UK Lifeboat Service Now Testing Bitcoin Donations

The Royal National Lifeboat Institution, informally known as the UK's fourth emergency service, is now trialling bitcoin donations.

AccessTimeIconAug 1, 2014 at 1:32 p.m. UTC
Updated Sep 11, 2021 at 11:01 a.m. UTC

The Royal National Lifeboat Institution (RNLI), informally known as the UK's fourth emergency service, has announced it is trialling bitcoin donations.

The RNLI says it is the first major charity in the UK to accept bitcoin. It also happens to be one of the oldest charities in the country, as it was founded in 1824.

According to 2013 statistics, the charity's 400-strong fleet rescue an average of 23 people per day. Since its inception, the RNLI has saved approximately 140,000 lives.

Connecting with new supporters

The pilot programme is already available online. The RNLI donations website now has a bitcoin section, complete with a wallet address and QR code.

The RNLI says it decided to run the trial because it wants to lead the way in accepting and benefiting from all forms of digital currency. It chose bitcoin as a well-established and widely-recognised digital currency.

Leesa Harwood, RNLI Deputy Director of Fundraising and Communications, said the charity has a long history of innovation in fundraising, having held its first street collection in 1891.

"Bitcoin is an innovative new kind of currency and we believe that accepting bitcoin will result in donations we may not otherwise receive, as well as connecting us with new types of supporters,” she said.

Harwood added:

“This is a pilot scheme and we are looking forward to seeing how it will proceed as part of our interest in cryptocurrencies and how they may work in the future. We will of course closely monitor how much money is donated. We already have safeguards in place to monitor donations, however we receive them.”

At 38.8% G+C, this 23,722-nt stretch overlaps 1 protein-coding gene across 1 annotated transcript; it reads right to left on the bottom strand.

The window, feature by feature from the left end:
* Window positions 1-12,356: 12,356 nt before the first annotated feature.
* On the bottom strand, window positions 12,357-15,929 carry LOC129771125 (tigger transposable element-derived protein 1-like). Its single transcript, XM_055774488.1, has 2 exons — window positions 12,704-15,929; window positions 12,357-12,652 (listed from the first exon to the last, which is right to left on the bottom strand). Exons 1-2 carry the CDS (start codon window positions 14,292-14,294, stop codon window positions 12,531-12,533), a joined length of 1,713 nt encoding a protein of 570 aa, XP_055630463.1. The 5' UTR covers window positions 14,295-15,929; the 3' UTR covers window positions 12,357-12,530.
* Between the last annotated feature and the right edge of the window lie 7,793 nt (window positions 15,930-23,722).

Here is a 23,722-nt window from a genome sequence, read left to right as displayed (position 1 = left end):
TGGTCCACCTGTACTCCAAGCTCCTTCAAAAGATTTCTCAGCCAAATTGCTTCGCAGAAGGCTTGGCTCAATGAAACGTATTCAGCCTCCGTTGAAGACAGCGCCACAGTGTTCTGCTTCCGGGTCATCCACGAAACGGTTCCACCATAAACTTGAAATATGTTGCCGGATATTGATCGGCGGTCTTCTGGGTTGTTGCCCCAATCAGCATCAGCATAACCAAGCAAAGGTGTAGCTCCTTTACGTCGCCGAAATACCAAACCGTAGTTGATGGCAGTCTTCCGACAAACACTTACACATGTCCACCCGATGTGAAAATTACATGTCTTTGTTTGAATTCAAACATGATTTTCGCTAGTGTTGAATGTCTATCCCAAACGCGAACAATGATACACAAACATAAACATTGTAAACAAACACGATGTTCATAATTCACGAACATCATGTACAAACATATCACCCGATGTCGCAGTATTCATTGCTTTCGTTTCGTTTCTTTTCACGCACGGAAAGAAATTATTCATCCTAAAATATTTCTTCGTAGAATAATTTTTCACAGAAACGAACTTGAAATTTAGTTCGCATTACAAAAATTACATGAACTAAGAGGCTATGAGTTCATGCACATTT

Harwood said that it is "likely" that the RNLI will start receiving digital currency donations at some point, hence the decision to form a project team to test the feasibility of accepting bitcoin.

Luke Willams, a member of RLNI's bitcoin project team, told CoinDesk that the group has been investigating the use of digital currencies since early 2014.

Williams explains:

"We have a regular group that meets to discuss future trends that may impact the RNLI or opportunities that we should investigate. Bitcoin had been mentioned a couple of times and we concluded that at some point in the future we were likely to receive either a donation or legacy in a cryptocurrency."

Williams added that the RNLI is currently holding its bitcoin donations, but it plans to convert them to fiat as soon as they reach a certain (undisclosed) amount.

Bitcoin for charities

Proponents have been advocating the use of bitcoin and other cryptocurrencies in fundraising strategies for years.

The comparatively low price of collecting bitcoin donations, the speed at which transactions can be carried out and the global reach of the bitcoin network all make the currency an attractive option for charities.

Leading bitcoin operators are doing their part to promote the use of bitcoin by charities and other non-profit organisations too. Earlier this week Coinbase announced that it will drop all fees for registered non-profit organisations using its platform.

Last month UK charity Comic Relief announced that it is investigating bitcoin donations, saying it plans to address the issue in the near future.

Cryptocurrencies have already been successfully used for a number of fundraisers. The dogecoin community helped the Jamaican bobsleigh team take part in the Sochi Winter Olympics. Cyrptocurrencies have also been used to support the Indian Olympic team, build water wells in Africa and to help Dorian Satoshi Nakamoto and Hal Finney.

However, the full potential of bitcoin fundraisers has not been realised yet, although many organisations like Sean's Outpost have already done a lot of pioneering work in the field.

Image credit: silvergull /


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